Skip to main content


Fake news, dis-, mis-, and mal-information do not appear randomly, and they serve a broader purpose of supporting specific narrative structures which define distinct identities. There are financial, political, and societal incentives for strengthening these identities. Individual fake news is a quasi-random reflection of these narrative structures. As long as an information entity (a news story, a newly coined term, an out-of-context statistic) supports a narrative structure, it can be incorporated into the identity.
Our current approach to fake news revolves around classification (recognizing fake news) and dissemination (observing the spread of fake news). We use standard representations (text, image) enriched with social network analysis (who shares what with whom), but these representations reflect the contents of fake news and its lifetime. We do not capture the process which has led to the creation of a particular fake news item. In other words, we have access only to the form and not to the substance.
What we need is a radical change in the way we represent news items. We need a representation capable of revealing the elements of the underlying narrative structures that provide the context to each news item. When a human expert examines a particular news item, she can easily spot the incentives, narratives, and purposes behind the item. We must develop data representations that allow for easy encoding of such expert's knowledge.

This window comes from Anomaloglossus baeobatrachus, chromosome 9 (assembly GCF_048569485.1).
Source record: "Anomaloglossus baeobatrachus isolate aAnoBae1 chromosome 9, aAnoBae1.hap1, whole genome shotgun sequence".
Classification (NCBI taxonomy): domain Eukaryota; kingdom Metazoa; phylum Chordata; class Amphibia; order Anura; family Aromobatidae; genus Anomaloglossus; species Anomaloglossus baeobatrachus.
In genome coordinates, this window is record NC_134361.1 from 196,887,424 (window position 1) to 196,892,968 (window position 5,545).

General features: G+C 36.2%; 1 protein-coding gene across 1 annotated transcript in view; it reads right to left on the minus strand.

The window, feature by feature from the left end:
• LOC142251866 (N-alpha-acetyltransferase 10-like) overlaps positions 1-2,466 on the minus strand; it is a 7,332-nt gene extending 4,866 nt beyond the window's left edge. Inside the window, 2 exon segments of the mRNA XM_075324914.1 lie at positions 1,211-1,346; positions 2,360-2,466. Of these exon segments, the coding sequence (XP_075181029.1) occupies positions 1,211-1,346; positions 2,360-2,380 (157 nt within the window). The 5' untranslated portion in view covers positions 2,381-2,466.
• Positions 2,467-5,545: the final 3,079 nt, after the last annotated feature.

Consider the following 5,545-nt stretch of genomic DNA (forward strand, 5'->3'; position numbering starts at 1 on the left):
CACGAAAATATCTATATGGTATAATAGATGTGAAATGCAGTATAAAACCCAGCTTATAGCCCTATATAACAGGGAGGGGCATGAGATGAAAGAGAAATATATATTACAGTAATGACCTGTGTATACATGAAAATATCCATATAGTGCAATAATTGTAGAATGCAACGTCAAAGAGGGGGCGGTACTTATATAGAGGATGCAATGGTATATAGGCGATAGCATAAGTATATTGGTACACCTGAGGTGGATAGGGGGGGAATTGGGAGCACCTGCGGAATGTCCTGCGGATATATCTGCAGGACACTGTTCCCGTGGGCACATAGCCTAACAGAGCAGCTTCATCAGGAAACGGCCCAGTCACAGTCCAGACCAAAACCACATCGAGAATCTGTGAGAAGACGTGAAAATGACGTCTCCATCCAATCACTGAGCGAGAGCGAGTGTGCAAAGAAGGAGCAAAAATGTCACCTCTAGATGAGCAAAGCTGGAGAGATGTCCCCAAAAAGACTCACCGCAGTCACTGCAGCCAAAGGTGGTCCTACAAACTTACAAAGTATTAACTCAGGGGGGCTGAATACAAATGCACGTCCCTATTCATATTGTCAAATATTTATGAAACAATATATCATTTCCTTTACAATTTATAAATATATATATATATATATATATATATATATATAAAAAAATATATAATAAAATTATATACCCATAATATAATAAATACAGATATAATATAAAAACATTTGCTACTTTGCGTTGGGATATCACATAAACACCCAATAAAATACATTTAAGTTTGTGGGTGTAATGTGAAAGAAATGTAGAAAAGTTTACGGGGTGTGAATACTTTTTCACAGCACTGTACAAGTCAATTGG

Weakly supervised learning is a new paradigm of training statistical models that quickly gains popularity among machine learning practitioners. In particular, using sparse labeling functions to provide fuzzy labels to items is an auspicious research direction. We propose to apply weakly supervised learning via labeling functions to encode the domain knowledge and gain a much deeper understanding of the fake news creation process. In our approach, weakly supervised learning is not the way to train statistical models but to train data representations. To this end, we need to solve several challenging problems:

  • develop a methodology of knowledge engineering using labeling functions,
  • design the repository of labeling functions,
  • adapt machine learning algorithms to a new data representation via labeling signals,
  • encode several domains using hundreds of labeling functions to evaluate the feasibility of the approach experimentally.

We believe that labeling functions can be a very effective weapon against fake news. Firstly, even after defining a few hundred of these functions, we can achieve high accuracy in recognizing fake news from the past. More importantly, though, we can identify narrative structures by observing the correlations between labeling signals and anticipate the occurrence of new fake narratives. The repository of labeling functions can be incrementally updated and extended to cover new application domains (e.g., public health, economy, ecology, pandemics) as domain knowledge is encoded in labeling functions.
The research envisioned in this proposal focuses primarily on knowledge representation, knowledge engineering, natural language processing, and machine learning, but the input of social sciences is very welcomed. The main aim of the proposal is to develop a fundamentally different representation of data which will (hopefully) give us unprecedented tools to fight the wave of disinformation.